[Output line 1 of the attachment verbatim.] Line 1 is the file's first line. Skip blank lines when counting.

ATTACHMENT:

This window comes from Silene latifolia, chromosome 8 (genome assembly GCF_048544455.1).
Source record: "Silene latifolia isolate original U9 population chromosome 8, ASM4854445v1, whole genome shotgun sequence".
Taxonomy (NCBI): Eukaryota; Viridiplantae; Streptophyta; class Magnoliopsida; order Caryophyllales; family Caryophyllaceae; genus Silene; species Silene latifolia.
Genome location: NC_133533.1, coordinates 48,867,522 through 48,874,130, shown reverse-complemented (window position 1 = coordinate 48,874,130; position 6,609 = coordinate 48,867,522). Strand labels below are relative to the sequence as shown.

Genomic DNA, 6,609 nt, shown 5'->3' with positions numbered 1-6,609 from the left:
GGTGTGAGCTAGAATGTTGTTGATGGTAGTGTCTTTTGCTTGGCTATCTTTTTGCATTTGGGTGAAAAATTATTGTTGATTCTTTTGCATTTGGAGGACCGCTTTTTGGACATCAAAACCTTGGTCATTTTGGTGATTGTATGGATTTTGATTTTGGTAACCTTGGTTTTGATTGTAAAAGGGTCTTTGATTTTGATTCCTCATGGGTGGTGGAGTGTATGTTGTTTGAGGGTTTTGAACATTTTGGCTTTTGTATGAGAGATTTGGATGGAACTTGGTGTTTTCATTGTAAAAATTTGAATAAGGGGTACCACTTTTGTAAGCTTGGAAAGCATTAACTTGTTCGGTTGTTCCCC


This window comes from Silene latifolia, chromosome 8 (genome assembly GCF_048544455.1).